In the early contributions of Addison to the Tatler his peculiar powers were not fully exhibited. Yet, from the first, his superiority to all his coadjutors was evident. Some of his later Tatlers are fully equal to anything that he ever wrote. Among the portraits we most admire Tom Folio, Ned Softly, and the Political Upholsterer. The proceedings of the Court of Honour, the Thermometer of Zeal, the story of the Frozen Words, the Memoirs of the Shilling, are excellent specimens of that ingenious and lively species of fiction in which Addison excelled all men. There is one still better paper of the same class. But though that paper, a hundred and thirty-three years ago, was probably thought as edifying as one of Smalridges sermons, we dare not indicate it to the squeamish readers of the nineteenth century.
We say this of Addison alone; for Addison is the Spectator. About three-sevenths of the works are his; and it is no exaggeration to say that his worst essay is as good as the best essay of any of his coadjutors. His best essays approach near to absolute perfection; nor is their excellence more wonderful than their variety. His invention never seems to flag; nor is he ever under the necessity of repeating himself, or of wearing out a subject. There are no dregs in his wine. He regales us after the fashion of that prodigal nabob who held that there was only one good glass in a bottle. As soon as we have tasted the first sparkling foam of a jest, it is withdrawn, and a fresh draught of nectar is at our lips. On the Monday we have an allegory as lively and ingenious as Lucians Auction of Lives; on the Tuesday, an Eastern apologue as richly coloured as the Tales of Scherezade; on the Wednesday, a character described with the skill of La Bruyère; on the Thursday, a scene from common life equal to the best chapters in the Vicar of Wakefield; on the Friday, some sly Horatian pleasantry on fashionable follies, on hoops, patches, or puppet-shows; and on the Saturday, a religious meditation which will bear a comparison with the finest passages in Massillon.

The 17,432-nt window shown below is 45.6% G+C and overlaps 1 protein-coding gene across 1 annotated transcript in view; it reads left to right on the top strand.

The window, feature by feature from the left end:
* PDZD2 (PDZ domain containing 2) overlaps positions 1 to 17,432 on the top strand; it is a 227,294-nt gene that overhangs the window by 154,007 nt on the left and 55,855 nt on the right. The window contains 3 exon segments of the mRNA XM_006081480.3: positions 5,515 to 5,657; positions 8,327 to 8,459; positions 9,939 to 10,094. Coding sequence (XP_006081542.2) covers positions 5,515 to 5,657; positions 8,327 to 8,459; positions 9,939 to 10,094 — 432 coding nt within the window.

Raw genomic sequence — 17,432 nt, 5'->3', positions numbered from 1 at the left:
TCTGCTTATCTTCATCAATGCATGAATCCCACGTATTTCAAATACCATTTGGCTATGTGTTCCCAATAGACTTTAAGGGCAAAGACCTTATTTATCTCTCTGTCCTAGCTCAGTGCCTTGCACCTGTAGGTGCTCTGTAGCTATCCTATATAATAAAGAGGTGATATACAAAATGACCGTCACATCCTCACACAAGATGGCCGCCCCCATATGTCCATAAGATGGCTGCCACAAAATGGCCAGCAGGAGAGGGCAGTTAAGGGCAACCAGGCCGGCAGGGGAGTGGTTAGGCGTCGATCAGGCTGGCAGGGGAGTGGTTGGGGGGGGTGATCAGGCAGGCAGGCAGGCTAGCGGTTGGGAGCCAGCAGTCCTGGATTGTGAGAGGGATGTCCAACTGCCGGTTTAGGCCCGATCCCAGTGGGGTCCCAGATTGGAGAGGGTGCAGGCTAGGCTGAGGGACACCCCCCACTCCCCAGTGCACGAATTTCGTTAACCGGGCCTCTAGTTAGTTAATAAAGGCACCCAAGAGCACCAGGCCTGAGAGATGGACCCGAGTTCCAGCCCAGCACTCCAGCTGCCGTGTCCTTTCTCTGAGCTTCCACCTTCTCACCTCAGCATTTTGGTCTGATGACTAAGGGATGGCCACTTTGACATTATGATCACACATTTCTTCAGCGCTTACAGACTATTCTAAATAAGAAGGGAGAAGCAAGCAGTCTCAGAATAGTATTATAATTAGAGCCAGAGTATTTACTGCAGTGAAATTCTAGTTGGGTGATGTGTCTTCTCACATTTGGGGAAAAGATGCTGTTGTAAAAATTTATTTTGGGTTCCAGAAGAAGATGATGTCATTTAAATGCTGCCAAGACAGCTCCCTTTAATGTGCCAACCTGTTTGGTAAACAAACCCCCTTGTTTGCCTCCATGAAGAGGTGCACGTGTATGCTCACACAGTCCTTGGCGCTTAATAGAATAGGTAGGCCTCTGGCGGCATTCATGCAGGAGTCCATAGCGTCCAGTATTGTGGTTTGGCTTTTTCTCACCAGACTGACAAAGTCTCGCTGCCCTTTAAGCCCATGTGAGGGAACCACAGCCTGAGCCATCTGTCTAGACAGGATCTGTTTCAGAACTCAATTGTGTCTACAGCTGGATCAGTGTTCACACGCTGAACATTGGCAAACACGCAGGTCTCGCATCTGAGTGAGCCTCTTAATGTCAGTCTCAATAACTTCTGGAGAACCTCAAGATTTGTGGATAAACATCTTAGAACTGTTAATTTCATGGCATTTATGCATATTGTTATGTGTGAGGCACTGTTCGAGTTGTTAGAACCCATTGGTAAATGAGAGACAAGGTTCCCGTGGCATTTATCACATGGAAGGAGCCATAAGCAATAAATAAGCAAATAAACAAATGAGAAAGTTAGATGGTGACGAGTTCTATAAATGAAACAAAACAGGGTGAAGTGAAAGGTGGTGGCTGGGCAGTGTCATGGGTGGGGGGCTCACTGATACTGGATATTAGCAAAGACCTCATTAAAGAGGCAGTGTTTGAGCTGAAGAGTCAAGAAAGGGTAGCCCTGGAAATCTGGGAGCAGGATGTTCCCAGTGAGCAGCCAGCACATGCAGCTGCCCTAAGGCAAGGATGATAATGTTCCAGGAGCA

It is dangerous to select where there is so much that deserves the highest praise. We will venture, however, to say that any person who wishes to form a just notion of the extent and variety of Addisons powers will do well to read at one sitting the following papers: the two Visits to the Abbey, the Visit to the Exchange, the Journal of the Retired Citizen, the Vision of Mirza, the Transmigrations of Pug the Monkey, and the Death of Sir Roger de Coverley.
The least valuable of Addisons contributions to the Spectator are, in the judgment of our age, his critical papers. Yet his critical papers are always luminous, and often ingenious. The very worst of them must be regarded as creditable to him, when the character of the school in which he had been trained is fairly considered. The best of them were much too good for his readers. In truth, he was not so far behind our generation as he was before his own. No essays in the Spectator were more censured and derided than those in which he raised his voice against the contempt with which our fine old ballads were regarded, and showed the scoffers that the same gold which, burnished and polished, gives lustre to the Æneid and the Odes of Horace, is mingled with the rude dross of Chevy Chace.
The last moments of Addison were perfectly serene. His interview with his son-in-law is universally known. See, he said, how a Christian can die! The piety of Addison was, in truth, of a singularly cheerful character. The feeling which predominates in all his devotional writings is gratitude. God was to him the all-wise and all-powerful friend who had watched over his cradle with more than maternal tenderness; who had listened to his cries before they could form themselves in prayer; who had preserved his youth from the snares of vice; who had made his cup run over with worldly blessings; who had doubled the value of those blessings by bestowing a thankful heart to enjoy them and dear friends to partake them; who had rebuked the waves of the Ligurian gulf, had purified the autumnal air of the Campagna, and had restrained the avalanches of Mount Cenis. Of the Psalms, his favourite was that which represents the Ruler of all things under the endearing image of a shepherd, whose crook guides the flock safe through gloomy and desolate glens, to meadows well watered and rich with herbage. On that goodness to which he ascribed all the happiness of his life he relied in the hour of death with the love which casteth out fear.